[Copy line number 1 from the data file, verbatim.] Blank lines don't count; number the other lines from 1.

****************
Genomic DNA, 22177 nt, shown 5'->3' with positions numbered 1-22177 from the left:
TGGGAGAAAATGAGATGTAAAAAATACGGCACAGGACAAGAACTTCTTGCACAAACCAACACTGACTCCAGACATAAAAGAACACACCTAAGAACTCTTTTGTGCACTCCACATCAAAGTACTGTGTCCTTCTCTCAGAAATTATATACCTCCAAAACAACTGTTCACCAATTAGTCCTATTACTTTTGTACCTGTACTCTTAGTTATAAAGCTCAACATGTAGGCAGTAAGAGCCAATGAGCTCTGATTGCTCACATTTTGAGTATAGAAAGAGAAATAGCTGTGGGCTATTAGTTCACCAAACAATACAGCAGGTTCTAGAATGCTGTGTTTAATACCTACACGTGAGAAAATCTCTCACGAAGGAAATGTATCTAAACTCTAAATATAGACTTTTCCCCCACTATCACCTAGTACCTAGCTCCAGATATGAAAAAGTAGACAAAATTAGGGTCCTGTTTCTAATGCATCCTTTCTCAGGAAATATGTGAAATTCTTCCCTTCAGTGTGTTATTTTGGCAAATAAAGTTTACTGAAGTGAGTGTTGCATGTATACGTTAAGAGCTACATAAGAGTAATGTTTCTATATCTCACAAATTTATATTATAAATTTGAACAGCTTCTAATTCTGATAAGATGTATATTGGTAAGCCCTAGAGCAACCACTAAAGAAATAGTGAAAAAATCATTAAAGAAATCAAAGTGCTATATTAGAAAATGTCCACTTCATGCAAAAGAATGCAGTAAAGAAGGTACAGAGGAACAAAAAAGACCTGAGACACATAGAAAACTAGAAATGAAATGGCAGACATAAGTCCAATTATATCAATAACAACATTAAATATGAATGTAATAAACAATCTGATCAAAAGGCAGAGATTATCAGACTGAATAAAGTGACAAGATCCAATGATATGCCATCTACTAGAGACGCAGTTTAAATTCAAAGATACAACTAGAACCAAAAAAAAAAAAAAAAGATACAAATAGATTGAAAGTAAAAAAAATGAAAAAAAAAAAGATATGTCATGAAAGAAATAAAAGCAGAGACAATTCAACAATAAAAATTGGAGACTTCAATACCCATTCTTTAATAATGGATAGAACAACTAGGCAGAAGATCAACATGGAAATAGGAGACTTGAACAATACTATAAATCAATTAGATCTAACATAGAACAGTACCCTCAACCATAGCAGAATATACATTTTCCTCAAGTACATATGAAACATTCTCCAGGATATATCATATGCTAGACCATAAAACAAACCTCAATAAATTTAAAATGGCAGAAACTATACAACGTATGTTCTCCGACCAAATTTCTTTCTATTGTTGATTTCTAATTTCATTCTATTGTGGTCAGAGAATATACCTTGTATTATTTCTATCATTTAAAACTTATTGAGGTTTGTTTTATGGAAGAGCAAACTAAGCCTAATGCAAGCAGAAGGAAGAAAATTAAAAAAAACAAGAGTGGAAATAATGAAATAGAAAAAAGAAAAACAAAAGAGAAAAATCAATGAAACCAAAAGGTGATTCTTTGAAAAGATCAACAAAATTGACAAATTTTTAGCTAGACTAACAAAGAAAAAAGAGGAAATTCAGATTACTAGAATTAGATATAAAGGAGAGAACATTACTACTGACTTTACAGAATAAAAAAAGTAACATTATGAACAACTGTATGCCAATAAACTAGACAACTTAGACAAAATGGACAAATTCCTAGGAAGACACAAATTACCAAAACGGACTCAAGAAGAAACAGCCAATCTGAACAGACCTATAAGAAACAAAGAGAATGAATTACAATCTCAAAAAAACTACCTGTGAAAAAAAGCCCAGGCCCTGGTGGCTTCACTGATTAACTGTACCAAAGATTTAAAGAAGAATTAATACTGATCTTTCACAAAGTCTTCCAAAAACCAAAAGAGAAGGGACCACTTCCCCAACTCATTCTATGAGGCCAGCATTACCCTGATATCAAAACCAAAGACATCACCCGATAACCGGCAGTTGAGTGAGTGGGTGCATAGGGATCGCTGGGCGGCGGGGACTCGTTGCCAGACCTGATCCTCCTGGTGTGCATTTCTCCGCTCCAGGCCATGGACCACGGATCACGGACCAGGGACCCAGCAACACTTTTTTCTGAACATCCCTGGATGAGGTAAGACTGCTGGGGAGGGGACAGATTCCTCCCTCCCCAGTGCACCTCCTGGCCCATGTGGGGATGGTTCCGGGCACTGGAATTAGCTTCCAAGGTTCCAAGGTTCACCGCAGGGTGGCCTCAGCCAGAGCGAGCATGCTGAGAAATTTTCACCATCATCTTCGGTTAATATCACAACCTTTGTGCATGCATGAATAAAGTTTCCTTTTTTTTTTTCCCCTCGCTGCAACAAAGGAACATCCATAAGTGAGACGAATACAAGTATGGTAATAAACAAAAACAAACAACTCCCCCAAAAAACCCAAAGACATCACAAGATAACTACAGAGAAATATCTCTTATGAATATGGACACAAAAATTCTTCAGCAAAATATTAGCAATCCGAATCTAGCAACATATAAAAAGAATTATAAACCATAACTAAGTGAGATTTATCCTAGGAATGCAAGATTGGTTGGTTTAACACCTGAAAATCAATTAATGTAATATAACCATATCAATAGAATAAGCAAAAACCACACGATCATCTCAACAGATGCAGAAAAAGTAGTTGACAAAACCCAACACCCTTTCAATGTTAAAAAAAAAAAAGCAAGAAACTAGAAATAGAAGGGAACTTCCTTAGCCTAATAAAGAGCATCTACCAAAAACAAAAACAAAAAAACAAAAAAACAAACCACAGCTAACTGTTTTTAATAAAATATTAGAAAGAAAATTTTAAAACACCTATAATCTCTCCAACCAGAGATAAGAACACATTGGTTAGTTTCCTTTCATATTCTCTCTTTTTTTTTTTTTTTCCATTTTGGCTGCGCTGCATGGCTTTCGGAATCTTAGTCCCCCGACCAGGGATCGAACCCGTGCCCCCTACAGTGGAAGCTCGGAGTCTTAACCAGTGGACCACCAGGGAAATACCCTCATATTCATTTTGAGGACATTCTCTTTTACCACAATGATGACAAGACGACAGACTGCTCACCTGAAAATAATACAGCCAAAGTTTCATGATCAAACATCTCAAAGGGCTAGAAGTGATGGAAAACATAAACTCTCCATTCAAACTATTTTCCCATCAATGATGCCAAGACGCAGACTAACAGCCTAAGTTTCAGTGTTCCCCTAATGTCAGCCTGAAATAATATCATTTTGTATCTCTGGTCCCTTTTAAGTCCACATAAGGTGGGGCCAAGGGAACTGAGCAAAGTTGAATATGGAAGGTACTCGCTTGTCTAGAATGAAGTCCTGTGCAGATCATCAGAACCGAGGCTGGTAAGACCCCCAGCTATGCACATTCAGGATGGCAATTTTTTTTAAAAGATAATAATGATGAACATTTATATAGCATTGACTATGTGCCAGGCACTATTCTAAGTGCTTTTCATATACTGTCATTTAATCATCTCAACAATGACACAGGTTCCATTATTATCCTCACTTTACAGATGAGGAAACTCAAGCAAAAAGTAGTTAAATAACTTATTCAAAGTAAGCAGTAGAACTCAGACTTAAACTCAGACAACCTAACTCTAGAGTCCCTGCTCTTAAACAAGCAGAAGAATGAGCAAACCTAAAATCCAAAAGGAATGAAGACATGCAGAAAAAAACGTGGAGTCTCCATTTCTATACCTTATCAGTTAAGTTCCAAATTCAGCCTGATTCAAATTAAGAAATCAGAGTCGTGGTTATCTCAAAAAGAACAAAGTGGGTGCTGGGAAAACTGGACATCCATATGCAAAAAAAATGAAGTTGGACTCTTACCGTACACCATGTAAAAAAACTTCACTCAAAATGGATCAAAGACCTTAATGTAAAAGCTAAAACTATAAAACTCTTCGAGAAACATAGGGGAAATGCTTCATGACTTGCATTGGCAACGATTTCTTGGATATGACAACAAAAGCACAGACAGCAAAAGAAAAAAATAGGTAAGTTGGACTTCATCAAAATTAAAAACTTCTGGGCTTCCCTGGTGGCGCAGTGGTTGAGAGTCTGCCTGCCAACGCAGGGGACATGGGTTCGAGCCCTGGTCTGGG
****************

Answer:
Genomic DNA, 22177 nt, shown 5'->3' with positions numbered 1-22177 from the left: